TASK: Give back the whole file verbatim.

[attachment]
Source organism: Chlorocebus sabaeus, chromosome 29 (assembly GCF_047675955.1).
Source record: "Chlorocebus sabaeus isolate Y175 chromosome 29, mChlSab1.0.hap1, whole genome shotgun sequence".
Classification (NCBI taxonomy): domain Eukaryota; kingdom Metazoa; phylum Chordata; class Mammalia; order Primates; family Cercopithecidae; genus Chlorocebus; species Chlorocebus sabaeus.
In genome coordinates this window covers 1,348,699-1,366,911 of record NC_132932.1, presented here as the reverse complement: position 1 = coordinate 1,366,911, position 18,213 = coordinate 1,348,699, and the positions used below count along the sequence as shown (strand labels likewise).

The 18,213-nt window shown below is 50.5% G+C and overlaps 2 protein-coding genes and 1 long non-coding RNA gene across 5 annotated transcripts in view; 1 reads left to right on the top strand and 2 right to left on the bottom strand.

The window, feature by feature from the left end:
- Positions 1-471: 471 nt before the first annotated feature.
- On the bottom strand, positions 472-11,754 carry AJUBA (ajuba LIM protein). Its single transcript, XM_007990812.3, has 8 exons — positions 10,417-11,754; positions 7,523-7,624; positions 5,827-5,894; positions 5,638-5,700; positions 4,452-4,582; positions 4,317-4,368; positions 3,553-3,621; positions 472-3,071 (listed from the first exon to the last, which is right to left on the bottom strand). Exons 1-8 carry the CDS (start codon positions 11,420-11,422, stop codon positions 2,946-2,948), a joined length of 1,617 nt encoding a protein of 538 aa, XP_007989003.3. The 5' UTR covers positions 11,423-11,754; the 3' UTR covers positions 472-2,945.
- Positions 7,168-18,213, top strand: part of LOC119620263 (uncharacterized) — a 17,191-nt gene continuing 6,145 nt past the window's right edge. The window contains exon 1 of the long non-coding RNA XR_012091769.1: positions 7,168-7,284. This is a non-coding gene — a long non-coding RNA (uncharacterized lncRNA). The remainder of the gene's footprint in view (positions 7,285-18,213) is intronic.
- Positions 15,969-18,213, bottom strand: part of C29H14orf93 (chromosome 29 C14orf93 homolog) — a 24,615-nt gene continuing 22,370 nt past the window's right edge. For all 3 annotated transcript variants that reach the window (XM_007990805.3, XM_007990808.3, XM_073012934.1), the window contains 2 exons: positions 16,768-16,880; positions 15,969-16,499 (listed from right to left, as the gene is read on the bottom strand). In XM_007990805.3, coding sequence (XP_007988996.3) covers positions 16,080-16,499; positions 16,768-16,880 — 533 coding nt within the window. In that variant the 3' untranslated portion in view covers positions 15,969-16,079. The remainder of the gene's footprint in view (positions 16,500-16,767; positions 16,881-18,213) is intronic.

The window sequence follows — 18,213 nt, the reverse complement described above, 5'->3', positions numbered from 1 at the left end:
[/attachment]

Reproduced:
Source organism: Chlorocebus sabaeus, chromosome 29 (assembly GCF_047675955.1).
Source record: "Chlorocebus sabaeus isolate Y175 chromosome 29, mChlSab1.0.hap1, whole genome shotgun sequence".
Classification (NCBI taxonomy): domain Eukaryota; kingdom Metazoa; phylum Chordata; class Mammalia; order Primates; family Cercopithecidae; genus Chlorocebus; species Chlorocebus sabaeus.
In genome coordinates this window covers 1,348,699-1,366,911 of record NC_132932.1, presented here as the reverse complement: position 1 = coordinate 1,366,911, position 18,213 = coordinate 1,348,699, and the positions used below count along the sequence as shown (strand labels likewise).

The 18,213-nt window shown below is 50.5% G+C and overlaps 2 protein-coding genes and 1 long non-coding RNA gene across 5 annotated transcripts in view; 1 reads left to right on the top strand and 2 right to left on the bottom strand.

The window, feature by feature from the left end:
- Positions 1-471: 471 nt before the first annotated feature.
- On the bottom strand, positions 472-11,754 carry AJUBA (ajuba LIM protein). Its single transcript, XM_007990812.3, has 8 exons — positions 10,417-11,754; positions 7,523-7,624; positions 5,827-5,894; positions 5,638-5,700; positions 4,452-4,582; positions 4,317-4,368; positions 3,553-3,621; positions 472-3,071 (listed from the first exon to the last, which is right to left on the bottom strand). Exons 1-8 carry the CDS (start codon positions 11,420-11,422, stop codon positions 2,946-2,948), a joined length of 1,617 nt encoding a protein of 538 aa, XP_007989003.3. The 5' UTR covers positions 11,423-11,754; the 3' UTR covers positions 472-2,945.
- Positions 7,168-18,213, top strand: part of LOC119620263 (uncharacterized) — a 17,191-nt gene continuing 6,145 nt past the window's right edge. The window contains exon 1 of the long non-coding RNA XR_012091769.1: positions 7,168-7,284. This is a non-coding gene — a long non-coding RNA (uncharacterized lncRNA). The remainder of the gene's footprint in view (positions 7,285-18,213) is intronic.
- Positions 15,969-18,213, bottom strand: part of C29H14orf93 (chromosome 29 C14orf93 homolog) — a 24,615-nt gene continuing 22,370 nt past the window's right edge. For all 3 annotated transcript variants that reach the window (XM_007990805.3, XM_007990808.3, XM_073012934.1), the window contains 2 exons: positions 16,768-16,880; positions 15,969-16,499 (listed from right to left, as the gene is read on the bottom strand). In XM_007990805.3, coding sequence (XP_007988996.3) covers positions 16,080-16,499; positions 16,768-16,880 — 533 coding nt within the window. In that variant the 3' untranslated portion in view covers positions 15,969-16,079. The remainder of the gene's footprint in view (positions 16,500-16,767; positions 16,881-18,213) is intronic.

The window sequence follows — 18,213 nt, the reverse complement described above, 5'->3', positions numbered from 1 at the left end: